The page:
Fifteen cultivars can be grown at one time through the program, each lasting 12 weeks in the same highly controlled indoor nursery environment. By keeping factors like light and humidity the same for each plant, scientists ensure that the hemp genetics are the only variable responsible for THC levels, he said.
If they come back with a legal THC amount, he said, UF signs off on the paperwork and passes the cultivar along to FDACS, where a final review ensures testing was properly completed before the cultivar is added to the state’s approved list. From there, any licensed grower can contact an individual breeder on the list and buy seeds or cuttings to plant.
To prevent research congestion and accommodate as many interested people as possible, Pearson said, UF is staggering trials and asking individual breeders to submit no more than four hemp varieties.
David Raab, owner of Roseville Farms in Apopka, is both assisting UF with the approval program and nurturing his own hemp crop from one of the already legal varieties. As a farmer, he said, the thorough research and verification enforced by the state is incredibly important.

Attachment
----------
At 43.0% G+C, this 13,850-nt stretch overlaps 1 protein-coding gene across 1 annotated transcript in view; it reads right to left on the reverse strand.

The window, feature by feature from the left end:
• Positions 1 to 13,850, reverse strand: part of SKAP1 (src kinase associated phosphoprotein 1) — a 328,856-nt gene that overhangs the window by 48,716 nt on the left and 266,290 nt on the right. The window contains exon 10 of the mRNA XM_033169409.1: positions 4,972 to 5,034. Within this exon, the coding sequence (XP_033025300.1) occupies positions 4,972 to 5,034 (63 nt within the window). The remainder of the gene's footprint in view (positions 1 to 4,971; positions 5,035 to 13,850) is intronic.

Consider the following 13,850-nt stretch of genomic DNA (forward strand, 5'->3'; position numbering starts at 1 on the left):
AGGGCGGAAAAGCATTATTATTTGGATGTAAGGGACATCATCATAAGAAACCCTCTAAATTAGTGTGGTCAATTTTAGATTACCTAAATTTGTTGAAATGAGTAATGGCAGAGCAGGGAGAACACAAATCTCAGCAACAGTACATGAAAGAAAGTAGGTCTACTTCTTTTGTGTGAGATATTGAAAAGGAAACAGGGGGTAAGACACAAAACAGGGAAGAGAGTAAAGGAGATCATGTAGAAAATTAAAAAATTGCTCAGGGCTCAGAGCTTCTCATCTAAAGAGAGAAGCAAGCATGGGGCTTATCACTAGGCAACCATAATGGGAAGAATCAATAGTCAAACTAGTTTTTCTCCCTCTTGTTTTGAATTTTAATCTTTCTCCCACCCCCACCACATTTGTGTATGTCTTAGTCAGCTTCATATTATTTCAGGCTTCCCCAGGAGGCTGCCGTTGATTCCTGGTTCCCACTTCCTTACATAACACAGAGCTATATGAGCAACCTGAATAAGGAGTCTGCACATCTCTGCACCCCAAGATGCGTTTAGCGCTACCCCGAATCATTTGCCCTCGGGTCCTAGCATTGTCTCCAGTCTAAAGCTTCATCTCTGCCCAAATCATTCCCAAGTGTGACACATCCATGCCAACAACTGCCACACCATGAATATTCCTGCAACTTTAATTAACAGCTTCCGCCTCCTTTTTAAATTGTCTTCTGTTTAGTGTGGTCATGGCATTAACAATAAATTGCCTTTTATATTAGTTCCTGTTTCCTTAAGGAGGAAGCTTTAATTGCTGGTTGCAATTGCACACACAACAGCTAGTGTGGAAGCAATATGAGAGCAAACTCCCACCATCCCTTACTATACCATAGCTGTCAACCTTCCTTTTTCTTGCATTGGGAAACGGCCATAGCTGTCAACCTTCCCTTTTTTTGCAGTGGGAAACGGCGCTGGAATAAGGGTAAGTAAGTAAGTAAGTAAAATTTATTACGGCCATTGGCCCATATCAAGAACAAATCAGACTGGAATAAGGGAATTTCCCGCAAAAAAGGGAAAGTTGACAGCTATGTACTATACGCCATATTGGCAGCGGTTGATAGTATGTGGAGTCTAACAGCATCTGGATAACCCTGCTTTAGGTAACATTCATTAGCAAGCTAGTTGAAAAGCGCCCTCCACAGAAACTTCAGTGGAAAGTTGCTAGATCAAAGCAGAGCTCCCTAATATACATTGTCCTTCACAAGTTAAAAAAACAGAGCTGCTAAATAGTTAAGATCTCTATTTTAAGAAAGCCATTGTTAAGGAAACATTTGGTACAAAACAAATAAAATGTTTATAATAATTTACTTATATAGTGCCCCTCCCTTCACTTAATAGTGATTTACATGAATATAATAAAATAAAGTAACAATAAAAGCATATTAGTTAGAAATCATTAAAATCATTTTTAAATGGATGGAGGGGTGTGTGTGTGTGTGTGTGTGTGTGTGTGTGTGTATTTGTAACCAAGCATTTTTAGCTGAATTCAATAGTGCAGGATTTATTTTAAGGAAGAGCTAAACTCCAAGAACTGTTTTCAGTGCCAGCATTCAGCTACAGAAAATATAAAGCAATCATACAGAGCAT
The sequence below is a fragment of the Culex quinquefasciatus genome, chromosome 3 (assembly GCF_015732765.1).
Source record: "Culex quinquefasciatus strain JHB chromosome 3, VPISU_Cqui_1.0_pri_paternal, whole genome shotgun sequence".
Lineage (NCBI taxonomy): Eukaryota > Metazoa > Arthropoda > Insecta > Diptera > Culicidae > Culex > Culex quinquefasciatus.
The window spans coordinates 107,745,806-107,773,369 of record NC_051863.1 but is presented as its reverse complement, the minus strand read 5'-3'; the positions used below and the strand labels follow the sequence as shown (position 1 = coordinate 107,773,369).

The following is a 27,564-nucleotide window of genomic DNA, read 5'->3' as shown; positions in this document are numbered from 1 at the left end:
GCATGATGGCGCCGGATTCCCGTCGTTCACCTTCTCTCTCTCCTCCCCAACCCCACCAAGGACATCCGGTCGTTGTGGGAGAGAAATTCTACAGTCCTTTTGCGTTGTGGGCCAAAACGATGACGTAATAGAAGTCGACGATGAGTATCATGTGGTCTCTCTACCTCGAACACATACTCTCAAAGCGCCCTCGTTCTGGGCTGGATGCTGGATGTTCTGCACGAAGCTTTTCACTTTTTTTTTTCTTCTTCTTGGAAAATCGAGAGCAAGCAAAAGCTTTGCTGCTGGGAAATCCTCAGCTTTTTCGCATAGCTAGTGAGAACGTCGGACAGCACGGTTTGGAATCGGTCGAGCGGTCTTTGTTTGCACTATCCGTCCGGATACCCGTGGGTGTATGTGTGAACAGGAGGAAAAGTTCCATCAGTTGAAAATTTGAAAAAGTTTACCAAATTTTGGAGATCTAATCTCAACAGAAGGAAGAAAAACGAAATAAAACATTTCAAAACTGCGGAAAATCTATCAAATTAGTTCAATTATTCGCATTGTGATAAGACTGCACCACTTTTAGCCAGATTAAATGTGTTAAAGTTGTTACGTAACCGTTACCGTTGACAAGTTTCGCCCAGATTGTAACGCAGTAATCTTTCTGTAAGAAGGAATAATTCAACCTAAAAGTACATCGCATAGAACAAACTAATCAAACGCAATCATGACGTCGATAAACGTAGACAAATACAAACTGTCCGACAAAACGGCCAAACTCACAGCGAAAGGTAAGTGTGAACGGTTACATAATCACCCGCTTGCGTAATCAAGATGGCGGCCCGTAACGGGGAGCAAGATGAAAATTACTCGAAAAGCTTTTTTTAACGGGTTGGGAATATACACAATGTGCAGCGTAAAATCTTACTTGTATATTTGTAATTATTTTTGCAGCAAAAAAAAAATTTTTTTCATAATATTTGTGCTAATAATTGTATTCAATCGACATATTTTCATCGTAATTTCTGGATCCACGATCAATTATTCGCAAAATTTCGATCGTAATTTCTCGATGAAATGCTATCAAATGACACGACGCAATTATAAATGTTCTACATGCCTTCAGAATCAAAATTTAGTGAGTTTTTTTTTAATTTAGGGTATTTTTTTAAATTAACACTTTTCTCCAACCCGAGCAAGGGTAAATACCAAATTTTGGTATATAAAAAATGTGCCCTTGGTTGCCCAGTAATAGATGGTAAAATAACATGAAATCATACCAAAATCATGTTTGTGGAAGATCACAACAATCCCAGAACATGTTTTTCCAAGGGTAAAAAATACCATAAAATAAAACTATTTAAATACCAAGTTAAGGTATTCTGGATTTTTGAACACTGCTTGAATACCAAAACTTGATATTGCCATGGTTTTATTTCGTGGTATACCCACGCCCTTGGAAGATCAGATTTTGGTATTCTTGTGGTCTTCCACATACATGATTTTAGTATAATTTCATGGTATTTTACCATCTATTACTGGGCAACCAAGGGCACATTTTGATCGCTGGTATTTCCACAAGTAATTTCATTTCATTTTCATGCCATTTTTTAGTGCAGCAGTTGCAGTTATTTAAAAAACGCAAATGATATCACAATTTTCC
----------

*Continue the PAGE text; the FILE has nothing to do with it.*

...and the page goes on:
No grower, big or small, wants to invest his or her money in a crop that is lost in the end because it turns out to be illegal. So approval, despite the extra time required, is a worthwhile protection in his mind.
Growers, harvests on rise
“If you don’t start with good genetics, you’ll never have a good plant no matter what you do or how good of a farmer you are,” Raab said. “You don’t want these little guys who can least afford this to end up having to burn their crop. I think the future of the industry is much more solid and much more positive because of the pilot programs.”
When managed correctly, hemp is lucrative. While Bell did not provide a specific number, she said the plant’s income for the state is expected to increase exponentially by double digits each year of continued industry investment and expansion.
As of Feb. 23, there were 776 hemp grower licenses covering 23,256 acres of agricultural land in Florida and 350 harvests across 271 acres, said Bryan Benson, deputy director of the FDACS Division of Plant Industry.
And as of Monday, the state hemp approval list held seven seeds and five clones, not including the 21 varieties approved by UF, which have not yet been uploaded.
This is just the beginning, Bell said.